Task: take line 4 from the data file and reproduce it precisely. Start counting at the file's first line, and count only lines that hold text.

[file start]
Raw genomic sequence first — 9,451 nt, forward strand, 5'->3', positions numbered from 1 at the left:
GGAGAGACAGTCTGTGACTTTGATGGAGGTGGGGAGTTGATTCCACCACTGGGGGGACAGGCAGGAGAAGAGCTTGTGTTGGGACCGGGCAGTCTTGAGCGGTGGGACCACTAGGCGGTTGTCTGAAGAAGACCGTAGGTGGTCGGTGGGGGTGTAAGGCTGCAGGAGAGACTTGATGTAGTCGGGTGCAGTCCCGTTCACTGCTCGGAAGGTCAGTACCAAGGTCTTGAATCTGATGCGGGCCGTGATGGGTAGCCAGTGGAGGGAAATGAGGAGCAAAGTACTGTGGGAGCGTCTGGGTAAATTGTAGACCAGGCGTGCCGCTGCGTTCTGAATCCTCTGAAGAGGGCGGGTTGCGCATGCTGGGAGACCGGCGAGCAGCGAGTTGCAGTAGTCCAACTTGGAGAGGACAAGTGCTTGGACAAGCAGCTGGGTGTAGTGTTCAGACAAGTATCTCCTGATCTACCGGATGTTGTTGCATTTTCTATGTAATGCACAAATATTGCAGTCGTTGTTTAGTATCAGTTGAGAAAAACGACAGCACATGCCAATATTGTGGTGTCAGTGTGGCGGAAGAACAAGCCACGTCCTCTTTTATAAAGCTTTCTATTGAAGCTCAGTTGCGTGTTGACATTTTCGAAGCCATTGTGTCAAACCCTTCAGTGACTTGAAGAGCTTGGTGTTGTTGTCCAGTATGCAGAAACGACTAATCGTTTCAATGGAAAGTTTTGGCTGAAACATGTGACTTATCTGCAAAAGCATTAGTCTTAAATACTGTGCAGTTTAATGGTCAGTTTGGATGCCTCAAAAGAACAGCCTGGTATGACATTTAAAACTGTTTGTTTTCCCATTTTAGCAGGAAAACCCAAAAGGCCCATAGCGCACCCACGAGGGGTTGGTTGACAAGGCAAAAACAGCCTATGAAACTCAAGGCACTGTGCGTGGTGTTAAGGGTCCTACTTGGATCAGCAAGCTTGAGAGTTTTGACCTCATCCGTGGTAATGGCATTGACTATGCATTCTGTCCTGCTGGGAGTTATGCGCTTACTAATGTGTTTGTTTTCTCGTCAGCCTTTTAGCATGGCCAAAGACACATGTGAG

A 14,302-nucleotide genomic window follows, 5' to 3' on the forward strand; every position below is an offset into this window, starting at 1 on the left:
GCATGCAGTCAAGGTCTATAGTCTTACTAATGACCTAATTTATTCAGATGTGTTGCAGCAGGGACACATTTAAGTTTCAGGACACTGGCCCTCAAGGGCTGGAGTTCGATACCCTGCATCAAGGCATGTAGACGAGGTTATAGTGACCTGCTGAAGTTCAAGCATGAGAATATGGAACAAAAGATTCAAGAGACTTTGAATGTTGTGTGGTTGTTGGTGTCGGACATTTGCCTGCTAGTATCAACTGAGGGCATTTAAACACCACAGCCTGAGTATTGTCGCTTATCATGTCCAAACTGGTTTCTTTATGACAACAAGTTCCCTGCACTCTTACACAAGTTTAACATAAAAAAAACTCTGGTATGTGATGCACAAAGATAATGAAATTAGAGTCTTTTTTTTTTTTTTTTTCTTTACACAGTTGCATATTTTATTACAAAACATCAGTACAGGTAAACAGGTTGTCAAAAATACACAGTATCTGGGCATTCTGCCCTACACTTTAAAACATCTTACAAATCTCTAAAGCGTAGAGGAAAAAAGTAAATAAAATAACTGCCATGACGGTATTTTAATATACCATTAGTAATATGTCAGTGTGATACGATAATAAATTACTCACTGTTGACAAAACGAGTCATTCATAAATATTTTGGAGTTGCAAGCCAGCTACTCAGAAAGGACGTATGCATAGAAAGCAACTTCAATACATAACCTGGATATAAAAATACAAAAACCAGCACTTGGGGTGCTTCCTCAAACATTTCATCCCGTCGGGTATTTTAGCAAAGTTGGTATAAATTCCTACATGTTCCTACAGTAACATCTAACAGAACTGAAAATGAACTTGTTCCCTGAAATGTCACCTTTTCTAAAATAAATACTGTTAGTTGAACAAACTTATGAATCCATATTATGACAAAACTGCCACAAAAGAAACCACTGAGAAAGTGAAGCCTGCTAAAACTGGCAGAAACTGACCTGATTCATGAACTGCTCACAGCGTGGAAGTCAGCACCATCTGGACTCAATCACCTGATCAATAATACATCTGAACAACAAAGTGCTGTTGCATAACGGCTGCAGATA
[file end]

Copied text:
GCATGCAGTCAAGGTCTATAGTCTTACTAATGACCTAATTTATTCAGATGTGTTGCAGCAGGGACACATTTAAGTTTCAGGACACTGGCCCTCAAGGGCTGGAGTTCGATACCCTGCATCAAGGCATGTAGACGAGGTTATAGTGACCTGCTGAAGTTCAAGCATGAGAATATGGAACAAAAGATTCAAGAGACTTTGAATGTTGTGTGGTTGTTGGTGTCGGACATTTGCCTGCTAGTATCAACTGAGGGCATTTAAACACCACAGCCTGAGTATTGTCGCTTATCATGTCCAAACTGGTTTCTTTATGACAACAAGTTCCCTGCACTCTTACACAAGTTTAACATAAAAAAAACTCTGGTATGTGATGCACAAAGATAATGAAATTAGAGTCTTTTTTTTTTTTTTTTTCTTTACACAGTTGCATATTTTATTACAAAACATCAGTACAGGTAAACAGGTTGTCAAAAATACACAGTATCTGGGCATTCTGCCCTACACTTTAAAACATCTTACAAATCTCTAAAGCGTAGAGGAAAAAAGTAAATAAAATAACTGCCATGACGGTATTTTAATATACCATTAGTAATATGTCAGTGTGATACGATAATAAATTACTCACTGTTGACAAAACGAGTCATTCATAAATATTTTGGAGTTGCAAGCCAGCTACTCAGAAAGGACGTATGCATAGAAAGCAACTTCAATACATAACCTGGATATAAAAATACAAAAACCAGCACTTGGGGTGCTTCCTCAAACATTTCATCCCGTCGGGTATTTTAGCAAAGTTGGTATAAATTCCTACATGTTCCTACAGTAACATCTAACAGAACTGAAAATGAACTTGTTCCCTGAAATGTCACCTTTTCTAAAATAAATACTGTTAGTTGAACAAACTTATGAATCCATATTATGACAAAACTGCCACAAAAGAAACCACTGAGAAAGTGAAGCCTGCTAAAACTGGCAGAAACTGACCTGATTCATGAACTGCTCACAGCGTGGAAGTCAGCACCATCTGGACTCAATCACCTGATCAATAATACATCTGAACAACAAAGTGCTGTTGCATAACGGCTGCAGATA